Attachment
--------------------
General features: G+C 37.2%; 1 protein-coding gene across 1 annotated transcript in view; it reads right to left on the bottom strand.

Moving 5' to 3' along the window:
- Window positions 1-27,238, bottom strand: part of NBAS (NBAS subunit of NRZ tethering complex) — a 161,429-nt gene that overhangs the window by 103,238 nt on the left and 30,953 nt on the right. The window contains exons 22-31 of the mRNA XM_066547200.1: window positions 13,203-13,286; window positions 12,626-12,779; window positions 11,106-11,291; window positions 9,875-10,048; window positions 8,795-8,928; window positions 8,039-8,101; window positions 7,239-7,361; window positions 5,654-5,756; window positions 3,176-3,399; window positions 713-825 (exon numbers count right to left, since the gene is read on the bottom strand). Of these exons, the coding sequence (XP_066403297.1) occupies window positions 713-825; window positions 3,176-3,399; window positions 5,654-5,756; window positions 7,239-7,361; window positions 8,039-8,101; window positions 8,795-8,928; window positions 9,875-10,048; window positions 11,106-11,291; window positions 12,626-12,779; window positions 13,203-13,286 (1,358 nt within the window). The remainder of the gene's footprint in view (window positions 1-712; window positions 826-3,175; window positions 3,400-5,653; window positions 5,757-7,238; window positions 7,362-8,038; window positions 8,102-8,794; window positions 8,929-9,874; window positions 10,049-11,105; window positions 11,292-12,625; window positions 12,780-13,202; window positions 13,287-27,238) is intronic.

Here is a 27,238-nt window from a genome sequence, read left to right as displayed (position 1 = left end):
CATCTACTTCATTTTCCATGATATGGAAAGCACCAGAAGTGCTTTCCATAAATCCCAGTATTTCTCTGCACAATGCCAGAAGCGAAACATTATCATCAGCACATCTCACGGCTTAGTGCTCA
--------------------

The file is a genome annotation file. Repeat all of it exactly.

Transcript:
General features: G+C 37.2%; 1 protein-coding gene across 1 annotated transcript in view; it reads right to left on the bottom strand.

Moving 5' to 3' along the window:
- Window positions 1-27,238, bottom strand: part of NBAS (NBAS subunit of NRZ tethering complex) — a 161,429-nt gene that overhangs the window by 103,238 nt on the left and 30,953 nt on the right. The window contains exons 22-31 of the mRNA XM_066547200.1: window positions 13,203-13,286; window positions 12,626-12,779; window positions 11,106-11,291; window positions 9,875-10,048; window positions 8,795-8,928; window positions 8,039-8,101; window positions 7,239-7,361; window positions 5,654-5,756; window positions 3,176-3,399; window positions 713-825 (exon numbers count right to left, since the gene is read on the bottom strand). Of these exons, the coding sequence (XP_066403297.1) occupies window positions 713-825; window positions 3,176-3,399; window positions 5,654-5,756; window positions 7,239-7,361; window positions 8,039-8,101; window positions 8,795-8,928; window positions 9,875-10,048; window positions 11,106-11,291; window positions 12,626-12,779; window positions 13,203-13,286 (1,358 nt within the window). The remainder of the gene's footprint in view (window positions 1-712; window positions 826-3,175; window positions 3,400-5,653; window positions 5,757-7,238; window positions 7,362-8,038; window positions 8,102-8,794; window positions 8,929-9,874; window positions 10,049-11,105; window positions 11,292-12,625; window positions 12,780-13,202; window positions 13,287-27,238) is intronic.

Here is a 27,238-nt window from a genome sequence, read left to right as displayed (position 1 = left end):
CATCTACTTCATTTTCCATGATATGGAAAGCACCAGAAGTGCTTTCCATAAATCCCAGTATTTCTCTGCACAATGCCAGAAGCGAAACATTATCATCAGCACATCTCACGGCTTAGTGCTCA